Experience the complete joy of shooting with a compact, ultra-wide-angle zoom
As a leading camera lens manufacturer our ultra-wide-angle zoom lens for APS-C DSLR cameras offers the finest of all Tamron worlds: best-in-class* 10-24mm focal length range (the 35mm equivalent of 16-37mm), the compact size of our previous SP AF10-24mm F/3.5-4.5 Di II LD Aspherical [IF] (Model B001), plus vastly improved optical performance. It also includes state-of-the-art Tamron technology like VC (Vibration Compensation), a new HLD (High/Low torque-modulated Drive), Fluorine Coating, and Moisture-Resistant Construction. Combine this with exceptional resolution on everything from detailed landscapes to casual snapshots and you have a next-generation, wide-angle zoom that is ready to go wherever your photographic vision takes you. Find yours today at an authorized Tamron dealer.
* Among ultra-wide-angle zoom lenses for APS-C DSLR cameras (As of January, 2017. Source: Tamron)
The optical design includes 16 elements in 11 groups. A new large aperture aspherical lens and LD (Low Dispersion) lens elements deliver exceptional resolution across the complete zoom range— combined with stable imaging across the entire frame. The lens also corrects comatic and transverse chromatic aberration, as well as distortion that often crops up on other wide-angle lenses. Together with Tamron’s unique BBAR (Broad-Band Anti-Reflection) Coating, which improves light transmission and suppresses reflection and dispersion on the lens surface, this new ultra-wide-angle zoom has been entirely reimagined to control flare and ghosting. The result: clear, crisp images, every time.
Tamron’s unique VC (Vibration Compensation) technology makes it easy to enjoy handheld, wide-angle shooting, even in low-light environments such as evening and indoors. While maintaining the compact design of our previous Model B001, Tamron has optimized the actuator and control algorithm in order to incorporate VC into our new Model B023. Now you can unleash the power of high quality imaging, without worrying about your images being spoiled by the jittery effects of handheld shooting.
With this lens, Tamron introduces the HLD (High/Low torque-modulated Drive) AF drive system. The excellent driving power of the all-new HLD enables stable and precise focusing, even with the large focusing lens elements used on Model B023. What’s more, the Full-time Manual Focus override allows you to make fine adjustments—without having to switch from AF to MF mode.
A shortened overall length vastly improves optical performance while maintaining a compact size—even with advancements such as VC and the newly developed HLD. When combined with an APS-C DSLR camera, this lens packs a world of performance into a lightweight, portable body.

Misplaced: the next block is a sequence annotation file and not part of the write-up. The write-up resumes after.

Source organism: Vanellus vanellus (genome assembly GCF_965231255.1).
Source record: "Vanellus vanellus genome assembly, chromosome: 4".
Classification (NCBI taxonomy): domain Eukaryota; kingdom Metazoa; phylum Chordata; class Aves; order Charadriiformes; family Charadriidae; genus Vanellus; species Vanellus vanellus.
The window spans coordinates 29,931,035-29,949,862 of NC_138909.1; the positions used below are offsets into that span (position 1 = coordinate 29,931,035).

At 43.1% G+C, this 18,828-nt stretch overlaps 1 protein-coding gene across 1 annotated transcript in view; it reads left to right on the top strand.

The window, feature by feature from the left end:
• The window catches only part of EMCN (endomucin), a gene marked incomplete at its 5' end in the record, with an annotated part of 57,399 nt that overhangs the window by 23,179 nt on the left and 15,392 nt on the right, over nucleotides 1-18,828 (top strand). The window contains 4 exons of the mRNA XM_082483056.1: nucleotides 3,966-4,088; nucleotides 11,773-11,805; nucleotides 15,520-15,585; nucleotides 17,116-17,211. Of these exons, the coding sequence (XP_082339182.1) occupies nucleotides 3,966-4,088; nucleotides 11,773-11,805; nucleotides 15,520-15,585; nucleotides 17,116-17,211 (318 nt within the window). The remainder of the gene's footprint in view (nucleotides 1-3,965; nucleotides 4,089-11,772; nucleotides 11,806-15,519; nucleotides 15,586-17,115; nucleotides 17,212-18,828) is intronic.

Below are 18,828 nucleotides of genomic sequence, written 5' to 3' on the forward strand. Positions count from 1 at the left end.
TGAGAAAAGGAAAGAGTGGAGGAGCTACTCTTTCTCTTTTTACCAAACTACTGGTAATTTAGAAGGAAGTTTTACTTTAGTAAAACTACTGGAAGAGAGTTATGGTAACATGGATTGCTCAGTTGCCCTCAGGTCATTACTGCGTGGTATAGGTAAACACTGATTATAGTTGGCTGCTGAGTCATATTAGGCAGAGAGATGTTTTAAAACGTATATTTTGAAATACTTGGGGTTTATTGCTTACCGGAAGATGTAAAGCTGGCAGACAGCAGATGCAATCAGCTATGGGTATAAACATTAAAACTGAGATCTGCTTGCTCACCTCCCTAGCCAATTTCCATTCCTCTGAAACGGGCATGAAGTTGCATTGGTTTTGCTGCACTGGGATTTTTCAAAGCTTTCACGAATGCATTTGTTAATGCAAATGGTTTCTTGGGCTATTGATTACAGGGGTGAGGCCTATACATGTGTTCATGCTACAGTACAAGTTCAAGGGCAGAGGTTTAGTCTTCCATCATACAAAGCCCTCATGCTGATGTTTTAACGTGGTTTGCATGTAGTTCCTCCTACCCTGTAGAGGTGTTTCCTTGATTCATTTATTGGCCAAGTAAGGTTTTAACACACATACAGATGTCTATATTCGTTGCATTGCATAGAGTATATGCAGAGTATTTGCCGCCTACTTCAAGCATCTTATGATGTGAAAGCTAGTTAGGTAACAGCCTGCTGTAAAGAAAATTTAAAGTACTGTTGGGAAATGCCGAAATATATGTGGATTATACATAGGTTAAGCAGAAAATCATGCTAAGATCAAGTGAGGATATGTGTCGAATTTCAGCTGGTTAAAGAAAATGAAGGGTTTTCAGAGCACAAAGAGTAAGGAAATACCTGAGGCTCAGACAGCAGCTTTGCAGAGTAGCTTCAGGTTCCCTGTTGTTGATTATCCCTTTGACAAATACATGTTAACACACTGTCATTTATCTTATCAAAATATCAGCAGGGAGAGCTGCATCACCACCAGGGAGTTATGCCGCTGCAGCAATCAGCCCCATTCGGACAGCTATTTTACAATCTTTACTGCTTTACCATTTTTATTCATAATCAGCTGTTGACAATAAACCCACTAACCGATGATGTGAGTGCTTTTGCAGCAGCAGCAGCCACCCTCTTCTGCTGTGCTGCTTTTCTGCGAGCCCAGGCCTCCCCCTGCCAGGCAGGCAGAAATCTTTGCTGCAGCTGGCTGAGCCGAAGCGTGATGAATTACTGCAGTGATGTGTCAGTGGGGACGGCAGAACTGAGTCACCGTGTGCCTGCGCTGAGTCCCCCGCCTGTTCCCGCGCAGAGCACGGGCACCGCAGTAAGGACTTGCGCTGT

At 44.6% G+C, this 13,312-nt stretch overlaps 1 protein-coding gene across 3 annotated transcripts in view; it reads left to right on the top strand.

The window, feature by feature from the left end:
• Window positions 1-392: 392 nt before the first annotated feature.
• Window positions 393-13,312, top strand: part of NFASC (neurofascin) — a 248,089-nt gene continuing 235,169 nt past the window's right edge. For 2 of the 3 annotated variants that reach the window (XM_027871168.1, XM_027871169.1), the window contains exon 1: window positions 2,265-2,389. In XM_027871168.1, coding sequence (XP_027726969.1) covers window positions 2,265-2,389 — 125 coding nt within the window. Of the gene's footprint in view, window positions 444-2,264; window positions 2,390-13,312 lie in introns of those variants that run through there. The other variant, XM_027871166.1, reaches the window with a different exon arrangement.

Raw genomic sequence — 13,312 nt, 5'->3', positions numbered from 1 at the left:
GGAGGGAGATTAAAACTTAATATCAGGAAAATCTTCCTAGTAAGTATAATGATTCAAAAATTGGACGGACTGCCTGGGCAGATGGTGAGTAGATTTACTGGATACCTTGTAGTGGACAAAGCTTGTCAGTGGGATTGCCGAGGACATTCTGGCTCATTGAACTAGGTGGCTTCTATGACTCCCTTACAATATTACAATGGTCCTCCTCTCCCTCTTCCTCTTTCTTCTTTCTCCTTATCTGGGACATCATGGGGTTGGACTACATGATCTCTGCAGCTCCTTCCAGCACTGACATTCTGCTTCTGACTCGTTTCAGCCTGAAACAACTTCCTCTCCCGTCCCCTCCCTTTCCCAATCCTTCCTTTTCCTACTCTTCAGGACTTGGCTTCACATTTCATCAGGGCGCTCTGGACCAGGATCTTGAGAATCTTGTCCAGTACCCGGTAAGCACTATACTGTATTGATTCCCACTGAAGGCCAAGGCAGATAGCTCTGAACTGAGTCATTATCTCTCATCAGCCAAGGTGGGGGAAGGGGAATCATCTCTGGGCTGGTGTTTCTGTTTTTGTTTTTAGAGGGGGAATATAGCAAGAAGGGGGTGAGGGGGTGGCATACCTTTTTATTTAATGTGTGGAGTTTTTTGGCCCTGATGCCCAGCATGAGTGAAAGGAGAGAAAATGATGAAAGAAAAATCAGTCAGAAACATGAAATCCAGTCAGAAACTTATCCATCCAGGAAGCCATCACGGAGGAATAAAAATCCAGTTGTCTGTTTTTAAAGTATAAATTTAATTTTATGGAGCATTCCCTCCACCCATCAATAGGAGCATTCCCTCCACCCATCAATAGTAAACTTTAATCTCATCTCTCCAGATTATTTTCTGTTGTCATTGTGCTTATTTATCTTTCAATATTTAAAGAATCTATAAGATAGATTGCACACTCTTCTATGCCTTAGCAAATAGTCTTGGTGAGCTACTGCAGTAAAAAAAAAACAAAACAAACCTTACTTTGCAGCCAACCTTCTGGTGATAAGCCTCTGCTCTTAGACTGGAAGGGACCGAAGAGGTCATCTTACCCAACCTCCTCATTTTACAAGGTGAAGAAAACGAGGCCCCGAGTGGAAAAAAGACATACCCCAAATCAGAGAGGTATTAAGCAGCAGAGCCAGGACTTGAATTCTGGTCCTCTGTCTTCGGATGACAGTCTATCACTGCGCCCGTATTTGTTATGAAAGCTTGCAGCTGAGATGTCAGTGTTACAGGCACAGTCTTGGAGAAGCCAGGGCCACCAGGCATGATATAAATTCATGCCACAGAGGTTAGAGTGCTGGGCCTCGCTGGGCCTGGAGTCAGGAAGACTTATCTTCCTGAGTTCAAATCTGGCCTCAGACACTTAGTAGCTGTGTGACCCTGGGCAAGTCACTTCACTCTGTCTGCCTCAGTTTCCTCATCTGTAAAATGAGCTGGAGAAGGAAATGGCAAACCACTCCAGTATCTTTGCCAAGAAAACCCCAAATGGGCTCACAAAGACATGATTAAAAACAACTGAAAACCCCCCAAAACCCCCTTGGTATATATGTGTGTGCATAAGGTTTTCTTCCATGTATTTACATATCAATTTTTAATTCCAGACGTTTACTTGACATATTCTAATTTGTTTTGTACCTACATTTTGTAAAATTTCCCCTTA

With this new ultra-wide-angle zoom lens, Tamron has merged beautiful craftsmanship with intuitive design. From the outer casing hugging the contours of the lens, to the deftly worked Luminous Gold brand ring and meticulous construction, the quality of this lens is second to none. Even details like the shape of the switch box, distant-scale window, and the precision and stability of the metallic mount reveal a commitment to functionality, as well as design.
The result is a next-generation lens that’s easy to use, yet loaded with cutting-edge technology.
|Angle of View (diagonal)||
(for APS-C format)
|Optical Construction||16 elements in 11 groups|
|Minimum Object Distance||0.24m (9.4 in)|
|Maximum Magnification Ratio||1:5.3|
84.6mm (3.3 in) Canon
82.1mm (3.2 in) Nikon
440g (15.5 oz) Canon
440g (15.5 oz) Nikon
|Aperture Blades||7 (circular diaphragm)|
|Image Stabilization Performance||
(CIPA Standards Compliant)
For Canon: EOS-80D is used
Nikon: D7200 is used
|Standard Accessories||Front Cap, Lens hood|
Specifications, appearance, functionality, etc. are subject to change without prior notice.
* Length is the distance from the front tip of the lens to the lens mount face.
March, 2017 (Nikon)
March, 2017 (Canon)
*Please be advised of certain variances in the actual launching dates by region.
MTF (Modulation Transfer Function) curves describe to what extent the tested lens can faithfully reproduce contrast of the subject in images it captures.
The closer the 10 lp/mm (line pairs per millimeter) curve (the thick line for low frequency) in an MTF chart to "1" of the vertical axis (the higher up), the higher the contrast reproduction performance of the tested lens will be. The closer the 30 lp/mm curve (the thin line for high frequency) to "1" (the higher up), the higher the resolving power and thus the subjective sharpness of the lens will be.
Lens performance differs depending upon directions. Solid lines show performance in the sagittal (radial) direction while dotted lines indicate performance in the meridional (circumferential) direction. When sharp lenses capable of delivering uniform optical performance over the entire image field are tested, MTF charts show curves plotted in good balance.
Performance characteristics of photographic lenses cannot be expressed with only MTF charts. There are other factors that are expressed in different methods, such as taste of softness and degrees of compensation of various aberrations. But you can use MTF charts as a scale to measure lens performance.